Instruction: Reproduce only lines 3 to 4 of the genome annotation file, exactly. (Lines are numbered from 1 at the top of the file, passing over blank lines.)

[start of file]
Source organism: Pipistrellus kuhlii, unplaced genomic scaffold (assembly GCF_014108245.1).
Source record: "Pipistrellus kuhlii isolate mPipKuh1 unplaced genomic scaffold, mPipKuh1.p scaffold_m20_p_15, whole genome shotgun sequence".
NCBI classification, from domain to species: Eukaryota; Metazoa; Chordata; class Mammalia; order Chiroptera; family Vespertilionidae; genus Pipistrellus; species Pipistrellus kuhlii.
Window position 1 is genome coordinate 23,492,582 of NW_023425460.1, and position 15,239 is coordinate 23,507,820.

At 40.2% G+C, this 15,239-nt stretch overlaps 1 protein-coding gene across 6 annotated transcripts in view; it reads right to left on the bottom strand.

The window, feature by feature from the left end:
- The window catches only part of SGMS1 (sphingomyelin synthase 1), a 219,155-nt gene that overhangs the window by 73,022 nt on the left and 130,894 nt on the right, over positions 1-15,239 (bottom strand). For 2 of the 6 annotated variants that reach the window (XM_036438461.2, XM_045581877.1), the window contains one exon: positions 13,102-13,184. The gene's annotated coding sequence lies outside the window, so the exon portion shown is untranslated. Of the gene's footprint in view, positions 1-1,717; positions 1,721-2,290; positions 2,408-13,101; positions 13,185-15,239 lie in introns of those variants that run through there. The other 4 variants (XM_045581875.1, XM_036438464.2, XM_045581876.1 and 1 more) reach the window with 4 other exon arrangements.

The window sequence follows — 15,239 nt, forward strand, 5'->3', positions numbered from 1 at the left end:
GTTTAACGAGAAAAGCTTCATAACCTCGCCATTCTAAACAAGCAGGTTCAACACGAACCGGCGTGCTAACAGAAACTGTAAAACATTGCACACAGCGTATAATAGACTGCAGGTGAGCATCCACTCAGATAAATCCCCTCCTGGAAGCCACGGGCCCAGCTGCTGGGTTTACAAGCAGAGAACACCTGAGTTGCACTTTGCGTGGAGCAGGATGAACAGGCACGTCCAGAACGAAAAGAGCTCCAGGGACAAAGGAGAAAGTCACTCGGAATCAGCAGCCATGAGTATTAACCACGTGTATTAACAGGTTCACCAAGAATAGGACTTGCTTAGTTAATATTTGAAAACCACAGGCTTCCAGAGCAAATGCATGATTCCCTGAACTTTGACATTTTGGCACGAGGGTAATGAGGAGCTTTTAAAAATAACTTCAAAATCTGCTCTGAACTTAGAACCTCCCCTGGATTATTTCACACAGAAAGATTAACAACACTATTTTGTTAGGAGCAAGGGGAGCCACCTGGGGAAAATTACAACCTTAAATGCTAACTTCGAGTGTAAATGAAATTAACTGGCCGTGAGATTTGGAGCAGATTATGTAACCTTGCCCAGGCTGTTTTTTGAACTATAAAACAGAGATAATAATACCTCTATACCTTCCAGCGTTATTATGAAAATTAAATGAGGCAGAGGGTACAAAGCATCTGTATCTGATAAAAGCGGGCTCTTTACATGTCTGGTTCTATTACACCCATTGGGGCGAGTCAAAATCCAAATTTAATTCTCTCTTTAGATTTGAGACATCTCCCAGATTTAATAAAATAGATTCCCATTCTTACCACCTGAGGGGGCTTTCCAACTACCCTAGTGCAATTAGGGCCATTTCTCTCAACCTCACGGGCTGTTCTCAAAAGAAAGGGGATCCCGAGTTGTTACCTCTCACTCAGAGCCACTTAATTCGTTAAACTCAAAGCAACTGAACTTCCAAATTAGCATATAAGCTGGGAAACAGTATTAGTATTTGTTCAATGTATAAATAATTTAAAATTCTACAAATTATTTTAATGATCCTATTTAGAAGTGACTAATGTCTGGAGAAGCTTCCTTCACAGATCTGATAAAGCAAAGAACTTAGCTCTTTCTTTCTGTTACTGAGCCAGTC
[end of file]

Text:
NCBI classification, from domain to species: Eukaryota; Metazoa; Chordata; class Mammalia; order Chiroptera; family Vespertilionidae; genus Pipistrellus; species Pipistrellus kuhlii.
Window position 1 is genome coordinate 23,492,582 of NW_023425460.1, and position 15,239 is coordinate 23,507,820.